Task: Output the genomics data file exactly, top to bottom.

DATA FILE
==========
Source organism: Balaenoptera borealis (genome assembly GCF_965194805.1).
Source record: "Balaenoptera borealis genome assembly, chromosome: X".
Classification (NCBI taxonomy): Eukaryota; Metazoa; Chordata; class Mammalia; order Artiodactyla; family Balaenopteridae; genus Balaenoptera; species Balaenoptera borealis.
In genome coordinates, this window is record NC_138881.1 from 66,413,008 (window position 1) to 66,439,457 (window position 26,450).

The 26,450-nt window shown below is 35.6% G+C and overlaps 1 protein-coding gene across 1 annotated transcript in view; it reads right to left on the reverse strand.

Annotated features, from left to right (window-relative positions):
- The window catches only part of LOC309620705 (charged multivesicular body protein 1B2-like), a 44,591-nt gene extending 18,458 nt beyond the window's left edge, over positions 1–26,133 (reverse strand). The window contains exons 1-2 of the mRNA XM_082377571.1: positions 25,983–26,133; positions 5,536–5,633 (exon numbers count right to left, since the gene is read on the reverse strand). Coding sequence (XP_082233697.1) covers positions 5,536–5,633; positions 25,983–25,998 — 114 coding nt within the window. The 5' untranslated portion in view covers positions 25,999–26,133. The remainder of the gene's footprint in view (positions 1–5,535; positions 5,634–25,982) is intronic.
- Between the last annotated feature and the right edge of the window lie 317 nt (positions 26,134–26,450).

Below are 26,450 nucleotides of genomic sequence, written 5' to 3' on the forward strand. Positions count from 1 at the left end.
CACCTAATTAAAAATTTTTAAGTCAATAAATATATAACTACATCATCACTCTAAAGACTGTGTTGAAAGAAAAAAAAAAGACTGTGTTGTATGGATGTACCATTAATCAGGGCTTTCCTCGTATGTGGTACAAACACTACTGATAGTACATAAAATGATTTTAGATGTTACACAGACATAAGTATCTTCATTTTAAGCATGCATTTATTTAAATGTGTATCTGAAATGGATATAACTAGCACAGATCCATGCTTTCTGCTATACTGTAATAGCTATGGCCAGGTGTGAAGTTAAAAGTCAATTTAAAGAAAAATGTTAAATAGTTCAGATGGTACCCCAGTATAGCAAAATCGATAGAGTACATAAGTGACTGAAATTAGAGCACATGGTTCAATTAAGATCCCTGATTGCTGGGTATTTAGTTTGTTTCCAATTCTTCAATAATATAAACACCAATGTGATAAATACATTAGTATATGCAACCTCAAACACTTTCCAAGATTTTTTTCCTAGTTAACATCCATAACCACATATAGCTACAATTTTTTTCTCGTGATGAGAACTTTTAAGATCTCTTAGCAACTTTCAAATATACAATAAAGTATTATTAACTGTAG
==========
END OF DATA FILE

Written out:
Source organism: Balaenoptera borealis (genome assembly GCF_965194805.1).
Source record: "Balaenoptera borealis genome assembly, chromosome: X".
Classification (NCBI taxonomy): Eukaryota; Metazoa; Chordata; class Mammalia; order Artiodactyla; family Balaenopteridae; genus Balaenoptera; species Balaenoptera borealis.
In genome coordinates, this window is record NC_138881.1 from 66,413,008 (window position 1) to 66,439,457 (window position 26,450).

The 26,450-nt window shown below is 35.6% G+C and overlaps 1 protein-coding gene across 1 annotated transcript in view; it reads right to left on the reverse strand.

Annotated features, from left to right (window-relative positions):
- The window catches only part of LOC309620705 (charged multivesicular body protein 1B2-like), a 44,591-nt gene extending 18,458 nt beyond the window's left edge, over positions 1–26,133 (reverse strand). The window contains exons 1-2 of the mRNA XM_082377571.1: positions 25,983–26,133; positions 5,536–5,633 (exon numbers count right to left, since the gene is read on the reverse strand). Coding sequence (XP_082233697.1) covers positions 5,536–5,633; positions 25,983–25,998 — 114 coding nt within the window. The 5' untranslated portion in view covers positions 25,999–26,133. The remainder of the gene's footprint in view (positions 1–5,535; positions 5,634–25,982) is intronic.
- Between the last annotated feature and the right edge of the window lie 317 nt (positions 26,134–26,450).

Below are 26,450 nucleotides of genomic sequence, written 5' to 3' on the forward strand. Positions count from 1 at the left end.
CACCTAATTAAAAATTTTTAAGTCAATAAATATATAACTACATCATCACTCTAAAGACTGTGTTGAAAGAAAAAAAAAAGACTGTGTTGTATGGATGTACCATTAATCAGGGCTTTCCTCGTATGTGGTACAAACACTACTGATAGTACATAAAATGATTTTAGATGTTACACAGACATAAGTATCTTCATTTTAAGCATGCATTTATTTAAATGTGTATCTGAAATGGATATAACTAGCACAGATCCATGCTTTCTGCTATACTGTAATAGCTATGGCCAGGTGTGAAGTTAAAAGTCAATTTAAAGAAAAATGTTAAATAGTTCAGATGGTACCCCAGTATAGCAAAATCGATAGAGTACATAAGTGACTGAAATTAGAGCACATGGTTCAATTAAGATCCCTGATTGCTGGGTATTTAGTTTGTTTCCAATTCTTCAATAATATAAACACCAATGTGATAAATACATTAGTATATGCAACCTCAAACACTTTCCAAGATTTTTTTCCTAGTTAACATCCATAACCACATATAGCTACAATTTTTTTCTCGTGATGAGAACTTTTAAGATCTCTTAGCAACTTTCAAATATACAATAAAGTATTATTAACTGTAG